The geopolitics of memory
In the great post-war map of the Cold War, the issue of the archives of Jewish communities that had been looted by Nazi occupying forces across Europe remained a murky affair. After the defeat of Nazi Germany, the Soviet Union had moved all archives from Berlin to Moscow, treating them as spoils of war. The repatriation of the archives and their accessibility for researchers is an important issue, and one that Greek diplomacy has been working toward for decades. Focusing on the Greek example, the archives in question include the archives of the Greek Jewish communities of Thessaloniki, Athens, along with other important heirlooms looted during the Nazi occupation of Greece.
The return of these archives from Moscow is a great success for Greece. This diplomatic success announced by the Greek government resolves one of the long outstanding issues of the Cold War and marks the beginning of a new era in studying Greek Jewish communities. The public had been aware of the issue from the 1990s, when the study of digital copies held by Tel Aviv University in its archives had revealed their unique value. It was clear that researching these archives would allow for a re-evaluation of the complex story of Greek Judaism. The Nazis were primarily interested in looting the fortunes of the Greek community, but the archives include a wide range of primary sources, both religious and lay, that will lead us to a realistic understanding not only of the historical footprint of these communities but also of their social stratification, from wealthy merchants to the working class.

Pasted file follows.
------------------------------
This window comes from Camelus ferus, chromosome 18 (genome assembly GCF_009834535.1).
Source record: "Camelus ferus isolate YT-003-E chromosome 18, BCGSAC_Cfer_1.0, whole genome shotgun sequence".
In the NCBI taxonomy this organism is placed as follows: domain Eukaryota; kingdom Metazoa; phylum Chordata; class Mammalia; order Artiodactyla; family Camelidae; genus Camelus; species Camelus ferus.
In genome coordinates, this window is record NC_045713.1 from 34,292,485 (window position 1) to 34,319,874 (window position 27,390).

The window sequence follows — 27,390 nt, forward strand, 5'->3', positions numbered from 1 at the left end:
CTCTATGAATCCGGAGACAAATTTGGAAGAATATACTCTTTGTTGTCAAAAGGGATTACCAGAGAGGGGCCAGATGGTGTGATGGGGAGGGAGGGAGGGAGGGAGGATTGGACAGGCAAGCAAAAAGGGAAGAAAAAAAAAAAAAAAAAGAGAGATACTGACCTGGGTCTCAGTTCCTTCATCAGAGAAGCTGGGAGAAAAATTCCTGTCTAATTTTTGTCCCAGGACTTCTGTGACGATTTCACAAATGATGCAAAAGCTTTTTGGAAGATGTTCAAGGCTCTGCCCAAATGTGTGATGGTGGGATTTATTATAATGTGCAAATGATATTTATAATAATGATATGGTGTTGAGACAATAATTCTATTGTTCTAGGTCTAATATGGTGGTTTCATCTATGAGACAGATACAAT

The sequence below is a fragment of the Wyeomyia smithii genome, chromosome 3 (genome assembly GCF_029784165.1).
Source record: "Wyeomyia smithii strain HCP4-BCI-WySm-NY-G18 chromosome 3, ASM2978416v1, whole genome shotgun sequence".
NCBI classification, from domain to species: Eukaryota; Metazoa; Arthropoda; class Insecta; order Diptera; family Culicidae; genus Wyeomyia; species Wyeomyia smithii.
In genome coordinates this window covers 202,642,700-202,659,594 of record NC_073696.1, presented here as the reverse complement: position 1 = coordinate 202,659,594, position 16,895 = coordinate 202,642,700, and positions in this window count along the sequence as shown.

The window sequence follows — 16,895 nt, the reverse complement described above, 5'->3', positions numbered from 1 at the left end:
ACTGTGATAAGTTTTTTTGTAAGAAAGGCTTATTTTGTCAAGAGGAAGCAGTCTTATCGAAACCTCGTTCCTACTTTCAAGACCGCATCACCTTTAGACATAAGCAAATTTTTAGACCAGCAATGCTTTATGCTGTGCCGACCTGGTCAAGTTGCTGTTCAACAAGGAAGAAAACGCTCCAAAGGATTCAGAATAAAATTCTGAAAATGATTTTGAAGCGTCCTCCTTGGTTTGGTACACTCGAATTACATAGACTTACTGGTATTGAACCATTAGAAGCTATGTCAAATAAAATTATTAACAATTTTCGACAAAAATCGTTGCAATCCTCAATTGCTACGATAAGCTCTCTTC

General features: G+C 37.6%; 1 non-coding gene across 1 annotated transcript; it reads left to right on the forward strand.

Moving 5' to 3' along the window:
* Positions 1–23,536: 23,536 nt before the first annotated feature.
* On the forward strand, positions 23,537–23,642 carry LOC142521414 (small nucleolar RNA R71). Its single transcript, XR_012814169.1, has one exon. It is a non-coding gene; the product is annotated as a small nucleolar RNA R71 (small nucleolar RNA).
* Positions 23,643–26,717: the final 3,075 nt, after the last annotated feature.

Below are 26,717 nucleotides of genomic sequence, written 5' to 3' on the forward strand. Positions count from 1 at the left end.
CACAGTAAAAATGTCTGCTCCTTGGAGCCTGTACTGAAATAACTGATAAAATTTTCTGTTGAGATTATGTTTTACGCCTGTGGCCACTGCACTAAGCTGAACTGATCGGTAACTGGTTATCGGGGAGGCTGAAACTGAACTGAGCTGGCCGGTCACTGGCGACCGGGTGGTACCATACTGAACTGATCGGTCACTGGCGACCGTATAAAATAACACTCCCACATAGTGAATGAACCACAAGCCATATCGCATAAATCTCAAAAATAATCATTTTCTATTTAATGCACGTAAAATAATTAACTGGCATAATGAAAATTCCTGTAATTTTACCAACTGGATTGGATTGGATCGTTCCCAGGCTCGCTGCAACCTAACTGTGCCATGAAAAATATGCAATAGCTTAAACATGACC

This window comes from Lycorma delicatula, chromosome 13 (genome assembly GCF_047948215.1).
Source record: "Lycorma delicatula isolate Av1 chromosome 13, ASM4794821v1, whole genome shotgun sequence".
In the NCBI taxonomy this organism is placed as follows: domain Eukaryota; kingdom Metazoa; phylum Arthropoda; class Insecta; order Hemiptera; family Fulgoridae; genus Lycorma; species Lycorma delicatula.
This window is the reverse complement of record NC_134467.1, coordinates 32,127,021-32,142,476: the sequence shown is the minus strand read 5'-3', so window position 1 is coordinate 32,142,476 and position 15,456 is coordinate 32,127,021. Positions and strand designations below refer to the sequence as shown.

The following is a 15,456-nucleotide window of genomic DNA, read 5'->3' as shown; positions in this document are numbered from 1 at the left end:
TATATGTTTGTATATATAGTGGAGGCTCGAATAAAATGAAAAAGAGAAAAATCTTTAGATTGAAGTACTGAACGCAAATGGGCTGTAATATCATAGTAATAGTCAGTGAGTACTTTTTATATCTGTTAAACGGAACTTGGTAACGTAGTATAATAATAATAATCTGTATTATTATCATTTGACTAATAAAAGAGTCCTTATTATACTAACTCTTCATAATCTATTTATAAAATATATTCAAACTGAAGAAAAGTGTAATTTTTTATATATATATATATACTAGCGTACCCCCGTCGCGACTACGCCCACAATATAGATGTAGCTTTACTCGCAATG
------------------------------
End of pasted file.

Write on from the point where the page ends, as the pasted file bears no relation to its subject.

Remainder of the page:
The emotion with which the Central Board of Jewish Communities in Greece celebrated the repatriation of the archives is understandable – it a historic achievement that is important to the history of Greece. The archives of the Jewish communities could be housed in the planned Holocaust Museum of Thessaloniki. It is a long journey of self-awareness for both Christian and Jewish Greeks together, as the trauma of loss burdens us all. The geopolitical nature of memory manifests itself in both a symbolic fashion but also in practical terms, all the ways in which we are called to manage the consequences of the Holocaust. The case of the archives also reminds us how far we have come over the last 30 years in studying Greek Judaism.